Derravonniff

Antoinette Lydon

My location
Get Directions

Derravonniff is in the civil parish of Kilcummin. The civil parish corresponds with the following Church of Ireland parish of Kilcummin, Galway West. In general, the civil parish and the Church of Ireland parish are the same as is the case in the Kilcummin Oughterard area.

Derravonniff is in the Electoral Division of Camus, in Civil Parish of Kilcummin, in the Barony of Moycullen, in the County of Galway

Irish Form of Name: Doire Dhá Bhanbh

Civil Parish:  Kilcummin View all place names in this civil parish.

Information from O’Donovan’s Field Name Books

Other Forms of the Name with authority source (if provided) in italics:

Derravonniff [changed from Derrauvonniff – u crossed out]

Doire Dhá Bhanbh Doire dhá bhanbh

Derravanniff Barony Cess Book

Derraoonniv Boundary Surveyor

Derrywinniff County Map

Derravonnif Local

Description:

The land in Derravonniff is very bad and swampy. Contains 1,049¼ acres of land all mountain pasture, except about 20 acres of rocky tillage and 52½ acres of water, two roads pass through this townland.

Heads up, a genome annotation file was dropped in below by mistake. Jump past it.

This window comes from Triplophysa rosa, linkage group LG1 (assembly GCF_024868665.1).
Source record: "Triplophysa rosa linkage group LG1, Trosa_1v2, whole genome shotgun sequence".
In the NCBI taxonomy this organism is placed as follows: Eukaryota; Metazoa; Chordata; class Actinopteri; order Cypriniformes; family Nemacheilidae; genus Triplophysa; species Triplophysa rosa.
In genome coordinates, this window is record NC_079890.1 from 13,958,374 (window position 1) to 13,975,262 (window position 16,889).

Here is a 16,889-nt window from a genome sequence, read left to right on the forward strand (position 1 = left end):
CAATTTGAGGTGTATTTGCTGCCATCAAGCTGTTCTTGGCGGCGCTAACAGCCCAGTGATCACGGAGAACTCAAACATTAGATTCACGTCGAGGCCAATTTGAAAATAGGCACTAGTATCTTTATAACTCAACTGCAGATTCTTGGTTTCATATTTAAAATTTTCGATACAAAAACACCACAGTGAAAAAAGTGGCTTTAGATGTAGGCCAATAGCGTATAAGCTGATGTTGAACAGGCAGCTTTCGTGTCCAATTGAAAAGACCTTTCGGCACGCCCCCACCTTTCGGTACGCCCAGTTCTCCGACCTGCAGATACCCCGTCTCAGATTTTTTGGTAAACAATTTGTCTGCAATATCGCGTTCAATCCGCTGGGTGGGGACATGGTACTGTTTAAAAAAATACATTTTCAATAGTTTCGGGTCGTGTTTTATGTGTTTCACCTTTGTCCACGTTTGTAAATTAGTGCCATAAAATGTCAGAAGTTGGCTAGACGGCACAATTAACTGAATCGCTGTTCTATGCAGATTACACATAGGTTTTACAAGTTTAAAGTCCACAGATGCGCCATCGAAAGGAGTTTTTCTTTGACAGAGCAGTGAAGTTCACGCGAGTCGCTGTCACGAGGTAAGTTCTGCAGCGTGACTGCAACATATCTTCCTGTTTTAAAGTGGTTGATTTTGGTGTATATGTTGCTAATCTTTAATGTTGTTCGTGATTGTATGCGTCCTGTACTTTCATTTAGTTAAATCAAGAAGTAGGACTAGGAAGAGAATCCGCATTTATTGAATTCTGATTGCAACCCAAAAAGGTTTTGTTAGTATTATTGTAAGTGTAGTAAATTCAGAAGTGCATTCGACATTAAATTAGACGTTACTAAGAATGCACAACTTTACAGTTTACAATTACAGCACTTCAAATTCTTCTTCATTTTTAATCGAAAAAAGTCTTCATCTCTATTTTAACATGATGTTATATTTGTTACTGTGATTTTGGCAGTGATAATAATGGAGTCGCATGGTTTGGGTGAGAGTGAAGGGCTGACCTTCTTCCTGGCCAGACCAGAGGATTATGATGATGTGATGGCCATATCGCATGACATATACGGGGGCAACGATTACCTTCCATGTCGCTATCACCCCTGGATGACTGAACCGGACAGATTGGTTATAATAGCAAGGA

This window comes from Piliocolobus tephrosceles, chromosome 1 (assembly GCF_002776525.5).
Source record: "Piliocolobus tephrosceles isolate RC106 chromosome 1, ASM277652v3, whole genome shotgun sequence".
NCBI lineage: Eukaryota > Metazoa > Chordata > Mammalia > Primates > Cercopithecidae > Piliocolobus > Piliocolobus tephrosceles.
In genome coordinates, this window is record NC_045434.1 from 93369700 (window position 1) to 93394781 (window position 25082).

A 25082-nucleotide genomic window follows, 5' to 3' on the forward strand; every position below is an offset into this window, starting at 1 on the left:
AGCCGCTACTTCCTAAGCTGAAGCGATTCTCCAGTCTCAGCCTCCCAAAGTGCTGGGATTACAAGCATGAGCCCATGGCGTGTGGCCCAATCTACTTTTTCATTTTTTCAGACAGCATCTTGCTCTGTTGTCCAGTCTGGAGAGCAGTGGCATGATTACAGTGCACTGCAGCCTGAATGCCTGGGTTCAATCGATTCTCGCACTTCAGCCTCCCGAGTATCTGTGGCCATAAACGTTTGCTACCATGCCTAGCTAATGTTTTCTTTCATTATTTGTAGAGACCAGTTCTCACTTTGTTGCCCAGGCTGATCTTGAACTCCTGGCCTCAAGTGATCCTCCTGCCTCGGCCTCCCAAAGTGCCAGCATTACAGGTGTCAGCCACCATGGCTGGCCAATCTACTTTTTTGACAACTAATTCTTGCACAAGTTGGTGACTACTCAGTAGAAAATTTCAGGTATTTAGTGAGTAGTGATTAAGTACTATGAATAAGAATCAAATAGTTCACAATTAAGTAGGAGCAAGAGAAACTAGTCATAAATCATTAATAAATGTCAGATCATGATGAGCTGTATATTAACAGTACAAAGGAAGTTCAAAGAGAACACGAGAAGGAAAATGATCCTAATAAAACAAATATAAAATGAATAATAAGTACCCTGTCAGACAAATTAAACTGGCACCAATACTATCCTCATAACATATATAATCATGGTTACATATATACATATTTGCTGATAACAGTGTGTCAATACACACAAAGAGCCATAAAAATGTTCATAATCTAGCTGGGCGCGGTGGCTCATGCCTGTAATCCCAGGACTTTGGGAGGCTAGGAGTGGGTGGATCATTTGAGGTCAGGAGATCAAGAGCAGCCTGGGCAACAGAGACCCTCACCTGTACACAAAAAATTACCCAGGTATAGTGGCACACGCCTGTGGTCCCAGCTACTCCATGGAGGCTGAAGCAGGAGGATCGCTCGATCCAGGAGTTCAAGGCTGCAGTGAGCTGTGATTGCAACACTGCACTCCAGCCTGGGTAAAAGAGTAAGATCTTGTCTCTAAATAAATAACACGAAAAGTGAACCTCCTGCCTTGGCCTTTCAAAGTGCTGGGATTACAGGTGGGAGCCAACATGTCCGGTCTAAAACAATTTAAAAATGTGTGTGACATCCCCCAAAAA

Situation:

In the south western part of the parish, bounded on the N. by Cruckadaav, on the West by Glancoho, on the South by Camus Ooghter.

This is a list of townlands that share a border with this townland.

Some other placenames in or near this townland are…

Proprietor

Nicholas Lynch of Barna House

Information on the owner’s family from the Landed Estates Database;

Nicholas Lynch is a member of the Lynch (Barna) family.

Information from Joyce’s Place Names

Translation according to P. W. Joyce:

Derravonniff in Galway; Doire-dha-bhanbh [Der-aw-vonniff], oak wood of the two bonnivs or sucking-pigs. For two objects in names, see vol. i. p. 247 [reproduced below].